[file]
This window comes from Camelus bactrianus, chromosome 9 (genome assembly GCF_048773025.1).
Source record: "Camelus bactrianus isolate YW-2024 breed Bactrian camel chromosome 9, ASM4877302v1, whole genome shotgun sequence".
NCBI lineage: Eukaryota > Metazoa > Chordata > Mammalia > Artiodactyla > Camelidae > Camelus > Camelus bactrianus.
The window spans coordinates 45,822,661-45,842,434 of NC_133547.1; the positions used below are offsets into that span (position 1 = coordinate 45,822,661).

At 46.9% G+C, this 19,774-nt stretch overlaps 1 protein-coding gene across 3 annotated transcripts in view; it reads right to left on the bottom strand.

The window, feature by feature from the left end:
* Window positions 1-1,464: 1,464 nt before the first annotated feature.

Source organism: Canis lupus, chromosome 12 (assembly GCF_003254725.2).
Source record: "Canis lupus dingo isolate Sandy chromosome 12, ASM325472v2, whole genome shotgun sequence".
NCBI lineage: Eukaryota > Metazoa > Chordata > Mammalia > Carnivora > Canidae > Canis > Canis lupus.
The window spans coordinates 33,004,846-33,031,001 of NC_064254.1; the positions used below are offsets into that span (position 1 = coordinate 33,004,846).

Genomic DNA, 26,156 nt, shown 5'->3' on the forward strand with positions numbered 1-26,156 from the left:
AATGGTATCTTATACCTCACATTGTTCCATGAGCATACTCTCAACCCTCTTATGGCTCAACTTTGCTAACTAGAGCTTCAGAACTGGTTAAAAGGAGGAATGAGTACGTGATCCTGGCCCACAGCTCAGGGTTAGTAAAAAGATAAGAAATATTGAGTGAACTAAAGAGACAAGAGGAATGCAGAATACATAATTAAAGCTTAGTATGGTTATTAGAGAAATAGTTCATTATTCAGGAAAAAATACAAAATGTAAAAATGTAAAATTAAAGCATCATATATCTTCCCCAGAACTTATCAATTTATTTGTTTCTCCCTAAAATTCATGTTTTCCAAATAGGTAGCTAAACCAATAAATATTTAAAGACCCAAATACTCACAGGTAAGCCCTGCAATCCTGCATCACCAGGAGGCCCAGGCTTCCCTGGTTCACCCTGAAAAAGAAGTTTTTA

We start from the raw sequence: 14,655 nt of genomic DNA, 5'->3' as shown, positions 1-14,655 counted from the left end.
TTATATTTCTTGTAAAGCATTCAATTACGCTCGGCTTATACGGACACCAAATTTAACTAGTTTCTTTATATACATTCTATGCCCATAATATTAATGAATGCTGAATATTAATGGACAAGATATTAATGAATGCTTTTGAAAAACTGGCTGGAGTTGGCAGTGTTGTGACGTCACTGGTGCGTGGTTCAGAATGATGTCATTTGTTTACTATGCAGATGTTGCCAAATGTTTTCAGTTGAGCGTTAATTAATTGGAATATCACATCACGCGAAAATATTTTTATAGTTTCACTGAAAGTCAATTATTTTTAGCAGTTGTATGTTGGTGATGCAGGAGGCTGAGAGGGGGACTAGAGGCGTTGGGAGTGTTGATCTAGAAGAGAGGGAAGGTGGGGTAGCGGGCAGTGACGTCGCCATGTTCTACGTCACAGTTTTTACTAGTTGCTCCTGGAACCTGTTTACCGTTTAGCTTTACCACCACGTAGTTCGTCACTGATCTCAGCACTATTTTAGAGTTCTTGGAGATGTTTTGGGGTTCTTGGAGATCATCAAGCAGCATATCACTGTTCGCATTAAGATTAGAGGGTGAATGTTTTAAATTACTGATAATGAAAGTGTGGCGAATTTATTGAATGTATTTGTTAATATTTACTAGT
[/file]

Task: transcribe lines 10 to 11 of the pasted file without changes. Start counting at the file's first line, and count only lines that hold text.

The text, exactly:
NCBI lineage: Eukaryota > Metazoa > Chordata > Mammalia > Carnivora > Canidae > Canis > Canis lupus.
The window spans coordinates 33,004,846-33,031,001 of NC_064254.1; the positions used below are offsets into that span (position 1 = coordinate 33,004,846).